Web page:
Movie fans will find numerous delightful anecdotes. Ebert speaks glowingly of those who touched him personally, and what an eclectic mix it is: Pauline Kael, Robert Mitchum, John Wayne, Lee Marvin, Martin Scorcese, Werner Herzog…. If there is any doubt about Ebert’s catholic tastes, consider that he thinks that both Ingmar Bergman and soft-porn king Russ Meyer were geniuses! And, of course, there is plenty about Gene Siskel (1946-1999), his TV sidekick, the urbane counterpoint to his own frumpy demeanor, and a man who was, variously, his mentor, cherished friend, and nemesis—often within a span of days.
Ebert’s willingness to admit to a love-hate relationship with Siskel is emblematic of the warts-and-all approach to his memoir. He is equally candid about past struggles with alcoholism, his sexual adventures and misadventures, his fascination with African-American women, his agnosticism, his grueling surgeries, and his own mortality. The major downside to the book is structural, not unfiltered candor. Neither chronological nor thematic, it’s a randomly distributed mélange of views and memories, many of which first appeared on the popular blog he began when he lost his physical voice. One wishes his editor had arranged the chapters in something approaching a logical sequence, as the book’s scattershot presentation often makes for disjointed reading. In some cases, full understanding of the chapter requires some knowledge of events and people that have not yet been introduced.
That said, though, it would be a big mistake to dismiss this book as one merely about its author. There are deeply moving selections about dealing with illness, of mentally conjuring the taste of foods never again to be savored, of what it meant to grow up in a unit that exuded for-real family values, what it feels like to be transported by a movie, and what it means to contemplate death. Ebert has long educated us on the glories of film; in late life he’s now helping us see our inner selves with greater clarity.
BATTLEFIELD BAND; ALAN REID
Temple Records 2104; 2103
The cover of the new Battlefield CD pictures the band posing in front a height chart, as if they were crime suspects. It’s a fun idea as we know this “line-up,” or do we? We see Sean O’Donnell (guitar/vocals), Alasdair White (fiddle/fretted instruments), and Mike Katz (bagpipes/whistles/guitar/cittern), but who is the tall man holding another set of pipes? That would be Ewen Henderson, who also plays the fiddle, whistles, and piano. He tips us off that we’ve seen the passing of an era; in 2010, Battlefield cofounder Alan Reid retired from Battlefield after 41 years. Battlefield can now throw two pipe kits or two fiddles at a time at us. The opening set, “Raigmore,” is a very cool one--edgy, loud, and ever-so-slightly dark and frenetic, with fiddles popping in an out like a man with a secret. It’s suggestive of future directions Battlefield might
take. Two others are “The Herring,” a bouncy cittern and fiddle-driven piece, and “The Pits,” a big-reel set that airs out the pipes. Two of the album’s songs are in Gaelic, a language in which Henderson is fluent. So is Battlefield alive and well? I think so. The new album also features a lot of quiet material, with many of them evoking the Boys of the Lough more than Battlefield’s backlist. The concluding “Me n’vin Bêlek, na Manac’h” stands as the bookend opposite of “Raigmore.” Solo fiddle sets the mood for a pastoral, wistful tune in which even the pipes are feathery and light, though they move the piece onto a more joyous plane. Good stuff, though also a hint of hesitancy. Label it new steps, but not yet full stride.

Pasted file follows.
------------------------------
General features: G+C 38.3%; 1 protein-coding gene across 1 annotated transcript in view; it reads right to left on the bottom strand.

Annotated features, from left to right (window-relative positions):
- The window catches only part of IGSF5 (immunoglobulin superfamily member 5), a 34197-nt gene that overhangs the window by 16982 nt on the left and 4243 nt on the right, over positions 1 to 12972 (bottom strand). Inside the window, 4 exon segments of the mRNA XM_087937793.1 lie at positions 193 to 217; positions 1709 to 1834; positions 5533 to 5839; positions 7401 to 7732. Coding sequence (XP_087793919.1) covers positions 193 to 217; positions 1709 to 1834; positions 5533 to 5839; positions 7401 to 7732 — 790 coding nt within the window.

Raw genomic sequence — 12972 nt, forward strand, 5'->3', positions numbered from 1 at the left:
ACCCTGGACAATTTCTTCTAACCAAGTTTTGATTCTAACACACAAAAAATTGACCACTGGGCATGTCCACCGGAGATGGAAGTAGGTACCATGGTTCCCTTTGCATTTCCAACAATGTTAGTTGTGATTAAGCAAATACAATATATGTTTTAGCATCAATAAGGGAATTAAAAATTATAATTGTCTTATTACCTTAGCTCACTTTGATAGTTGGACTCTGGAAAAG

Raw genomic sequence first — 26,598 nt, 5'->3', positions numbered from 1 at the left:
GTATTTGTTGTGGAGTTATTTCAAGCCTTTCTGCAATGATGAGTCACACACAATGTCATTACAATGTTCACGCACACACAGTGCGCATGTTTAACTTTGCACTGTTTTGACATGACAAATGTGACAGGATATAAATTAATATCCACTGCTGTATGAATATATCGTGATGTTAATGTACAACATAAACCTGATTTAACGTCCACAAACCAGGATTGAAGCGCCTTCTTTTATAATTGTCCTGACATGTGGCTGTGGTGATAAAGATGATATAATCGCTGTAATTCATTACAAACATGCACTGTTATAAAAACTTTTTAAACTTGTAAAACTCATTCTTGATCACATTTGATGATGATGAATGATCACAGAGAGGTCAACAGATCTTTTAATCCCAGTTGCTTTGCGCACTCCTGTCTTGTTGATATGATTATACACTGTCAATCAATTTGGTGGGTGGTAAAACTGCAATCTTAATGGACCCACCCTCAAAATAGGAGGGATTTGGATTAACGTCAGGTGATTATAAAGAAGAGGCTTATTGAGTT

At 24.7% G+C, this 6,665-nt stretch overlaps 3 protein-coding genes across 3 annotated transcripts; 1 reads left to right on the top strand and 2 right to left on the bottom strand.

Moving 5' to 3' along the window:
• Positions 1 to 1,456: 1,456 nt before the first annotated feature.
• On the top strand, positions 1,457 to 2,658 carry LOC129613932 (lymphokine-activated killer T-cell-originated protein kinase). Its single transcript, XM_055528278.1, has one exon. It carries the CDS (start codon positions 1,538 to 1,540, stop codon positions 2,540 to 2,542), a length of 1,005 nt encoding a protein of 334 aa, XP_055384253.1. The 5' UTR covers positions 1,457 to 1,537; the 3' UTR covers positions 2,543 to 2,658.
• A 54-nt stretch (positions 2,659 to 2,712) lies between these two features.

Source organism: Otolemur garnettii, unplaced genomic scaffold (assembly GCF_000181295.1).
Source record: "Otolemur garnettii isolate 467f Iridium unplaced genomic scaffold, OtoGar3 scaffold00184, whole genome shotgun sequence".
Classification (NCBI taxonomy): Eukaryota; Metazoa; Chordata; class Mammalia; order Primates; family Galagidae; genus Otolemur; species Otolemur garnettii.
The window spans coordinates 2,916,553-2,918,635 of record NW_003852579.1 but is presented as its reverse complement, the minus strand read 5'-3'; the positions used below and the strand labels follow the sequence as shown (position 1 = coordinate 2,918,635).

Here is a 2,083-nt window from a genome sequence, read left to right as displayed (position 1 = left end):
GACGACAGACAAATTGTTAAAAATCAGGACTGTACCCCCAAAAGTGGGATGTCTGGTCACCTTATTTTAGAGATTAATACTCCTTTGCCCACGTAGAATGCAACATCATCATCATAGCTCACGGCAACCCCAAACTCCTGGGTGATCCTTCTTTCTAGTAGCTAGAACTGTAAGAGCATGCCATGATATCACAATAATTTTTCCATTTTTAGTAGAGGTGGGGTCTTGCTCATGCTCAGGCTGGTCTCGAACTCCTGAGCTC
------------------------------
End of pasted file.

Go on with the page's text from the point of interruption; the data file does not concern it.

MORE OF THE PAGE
Not ready to go cold turkey on Alan Reid? No need; Recollection is an eighteen-track compendium of Reid originals, covers, and classics culled from the Battlefield backlist, plus a 1981 duo project with Brian McNeill. Can any of us hear songs such as “The Green Plaid,” “I am the Common Man,” or “The Gallant Grahams” and not hear Reid’s voice in our heads? And then there are songs he penned such as “The Dear Green Place,” “
Jock the Can,” and “The Arran Convict” that have become so well known that many people assume they are traditional songs. Savor this collection, but don’t file it under “nostalgia;” at age 61, Reid has left Battlefield but has no plans to hang up his pen or vocal cords. Recollection is just out there to tide us over until new projects appear.
Minnesota Lumberjack Songs
Two Tap Records 014
Brian Miller dons the cap of singing folklorist on Minnesota Lumberjack Songs. He saws into several old songbooks and into the repertoires of source singers to give a fine cross-section of the Irish and Scottish songs that made their way to the north woods. Of special interest are shanties, the term referencing logging cabins, not the high seas, though sea song fans will recognize that ditties such as “Save Your Money When You’re Young” have saltwater variants. Ditto parallels to mining songs. There are numerous “come-all-ye” ballads reminiscent of miner songs, and “The Mines of Cariboo” makes a direct connection in spinning the tale of a lad who drifted between 19th-century gold camps and left behind songs that migrated to Minnesota. Miller is a strong singer and a masterful instrumentalist (bouzouki, guitar, flute, harmonium). He enlists fine backing musicians and harmony singers on the album, but accordions, fiddles, and whistles stay in the background, as they should for ballads and narrative songs. Miller sings boldly and clearly, never losing sight of the fact that the tales are on display, not virtuosity. My personal favorite on this thoughtful collection is “The Shanty-Boy’s Alphabet,” a whimsical walk through a worker’s worldview one letter at a time. But, really, each song is a gem. And I can’t help dreaming of a lumberjack double bill with Miller representing Minnesota and Lissa Schneckenburger doing the honors for the Northeast US and Canada.